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U.S. Food Companies  To Partner Nigerian Govt On Cassava Processing

(AFRICAN EXAMINER) – A coalition of foreign and Nigeria based agro companies  led by Shine Bridge Incorporated has indicated interest to partner with the Federal Government on large scale commercial cassava processing and food manufacturing.

Shine Bridge is a U.S.-based agricultural policy think-tank and food technology transfer company.

Dr Tony Bello, Chairman, Shine Bridge, spoke at a roundtable with the Minister of State for Agriculture and Food Security, Sen. Aliyu Abdullahi, on Wednesday in Abuja.

Bello, who is also the Founder of Shine Bridge, said that cassava had the potential to provide food, forex, and transform  economy of the country.

He said there was a large international market for cassava products as the U.S. alone imported about 80,000 tonnes of processed cassava products.

According to him, most of the cassava import into the U.S. comes from Thailand, Costa Rica, Vietnam and China.

He said that Nigeria was the largest producer of cassava and there was no reason why Nigeria should not control the lion share of that market.

Bello said  that the target of the coalition was to boost processing capacity of partner companies in Nigeria, and to export 50,000 tonnes of high-quality cassava flour and food grade cassava starch at 500 dollars per tonne.

The chairman said that working with small and medium enterprises, the coalition sought to export at least, 3000 tonnes of high cassava flour and starch by 2024.

Bello said the coalition intended to export 5000 tonnes by 2025 and 10,000 tonnes by 2026.

“However, we cannot create the export market or feed our people unless we transform the cassava into higher value products.

“So what we have been able to do in the last five years is to use cassava to make savoury snacks like pringles, to make shawarma, pizza, salad dresses, instant tapioca flakes, fortified baby food, among others.

“We have critical mass of products to help Nigeria grow its cassava sector; let’s stick together and work together.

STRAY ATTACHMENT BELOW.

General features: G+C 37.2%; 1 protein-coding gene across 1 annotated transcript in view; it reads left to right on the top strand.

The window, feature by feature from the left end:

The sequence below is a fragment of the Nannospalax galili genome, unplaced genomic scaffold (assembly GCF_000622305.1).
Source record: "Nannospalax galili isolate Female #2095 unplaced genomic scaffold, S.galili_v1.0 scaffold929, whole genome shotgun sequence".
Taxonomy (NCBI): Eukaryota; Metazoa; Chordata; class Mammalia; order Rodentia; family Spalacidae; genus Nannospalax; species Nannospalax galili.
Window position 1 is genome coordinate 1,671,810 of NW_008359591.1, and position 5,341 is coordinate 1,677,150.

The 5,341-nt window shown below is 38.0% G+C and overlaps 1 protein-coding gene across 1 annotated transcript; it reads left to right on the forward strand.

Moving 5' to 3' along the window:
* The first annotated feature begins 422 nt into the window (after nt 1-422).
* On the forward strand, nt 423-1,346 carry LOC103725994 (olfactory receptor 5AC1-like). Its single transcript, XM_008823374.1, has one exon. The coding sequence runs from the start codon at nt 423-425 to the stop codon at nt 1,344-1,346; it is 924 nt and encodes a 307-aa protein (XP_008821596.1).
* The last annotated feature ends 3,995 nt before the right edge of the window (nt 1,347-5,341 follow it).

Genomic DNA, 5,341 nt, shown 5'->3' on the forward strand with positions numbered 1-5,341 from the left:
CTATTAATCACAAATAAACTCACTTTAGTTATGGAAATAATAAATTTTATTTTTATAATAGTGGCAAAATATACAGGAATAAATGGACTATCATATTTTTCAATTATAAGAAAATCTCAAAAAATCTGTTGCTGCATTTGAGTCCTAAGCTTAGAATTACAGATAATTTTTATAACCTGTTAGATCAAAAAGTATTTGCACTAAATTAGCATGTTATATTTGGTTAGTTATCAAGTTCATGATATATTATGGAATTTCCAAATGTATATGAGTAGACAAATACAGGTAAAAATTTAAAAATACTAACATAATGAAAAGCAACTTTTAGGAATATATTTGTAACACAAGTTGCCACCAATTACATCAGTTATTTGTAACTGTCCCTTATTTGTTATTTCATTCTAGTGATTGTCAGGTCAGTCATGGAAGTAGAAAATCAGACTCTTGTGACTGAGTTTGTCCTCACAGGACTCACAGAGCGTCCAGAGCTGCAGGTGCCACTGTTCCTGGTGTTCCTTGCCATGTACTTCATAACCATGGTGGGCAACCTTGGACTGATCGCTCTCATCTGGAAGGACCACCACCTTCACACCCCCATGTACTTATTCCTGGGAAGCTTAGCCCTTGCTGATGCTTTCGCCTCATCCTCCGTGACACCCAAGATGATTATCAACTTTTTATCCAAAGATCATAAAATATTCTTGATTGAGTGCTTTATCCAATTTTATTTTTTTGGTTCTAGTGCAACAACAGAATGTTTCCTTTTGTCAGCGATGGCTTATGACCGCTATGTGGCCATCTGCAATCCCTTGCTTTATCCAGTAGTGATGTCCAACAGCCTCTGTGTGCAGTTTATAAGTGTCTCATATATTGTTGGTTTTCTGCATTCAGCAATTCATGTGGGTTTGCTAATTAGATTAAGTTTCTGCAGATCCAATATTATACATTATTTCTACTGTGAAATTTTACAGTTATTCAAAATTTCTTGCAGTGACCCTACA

“Enough of the going round and around on cassava bread; it is time for us to work together as talented Nigerians; we have the brain power, the science and the food manufacturing solutions.

“We need the ministry to work with our operational partners in Nigeria.”

Bello said the coalition would require government intervention on access to cassava, price stability, coordination of cassava producing states and to put in word  for them before the African Development Bank.

A member of delegation, Mr Bassey Ekpo, a food manufacturing executive, assured of the quality of products and their accessibility in the international market.

Ekpo said he would be going round the country to inspect and assess facilities on ground and to help bring them up to global standard where they were lacking.

He said that cassava could generate 20 to 30 dollars while retaining the aspect used in garri production.

“We need partners that will not get in the way of us proving how our country can do what Thailand, Malaysia and others have done,” he said.

Responding, the minister said there was no better time for such an investment than when Nigeria is trying to overcome food crisis.

He said that Nigeria produced 34 million tonnes of cassava for food use annually; consumed 28 million tonnes locally and that there was a surplus of 5.7 million tonnes.

The minister said that Nigeria imported 5.8 million tonnes of wheat, saying that the proposed cassava initiative would substitute importation, create jobs and have multiplier effect on the economy.

Abdullahi said that sustainable processing technologies that would add value to the product and develop the value chain was the only thing lacking.

He asked the coalition to undertake more feasibility study and prepare against any unforeseen circumstances that might hinder implementation of the initiative.

“There is a lot of incentives; it is the right discussion; we have all that is needed to do this; it will create jobs in addition to the multiplier effects; it is huge.

“We need a powerful consensus around the subject matter so that when the train moves, it can crush whatever wants to stop it.

“So let us all put hands together; gather the required momentum and let this train take off; that is what I want to see,” he said. (NAN)

Short URL: https://www.africanexaminer.com/?p=95092

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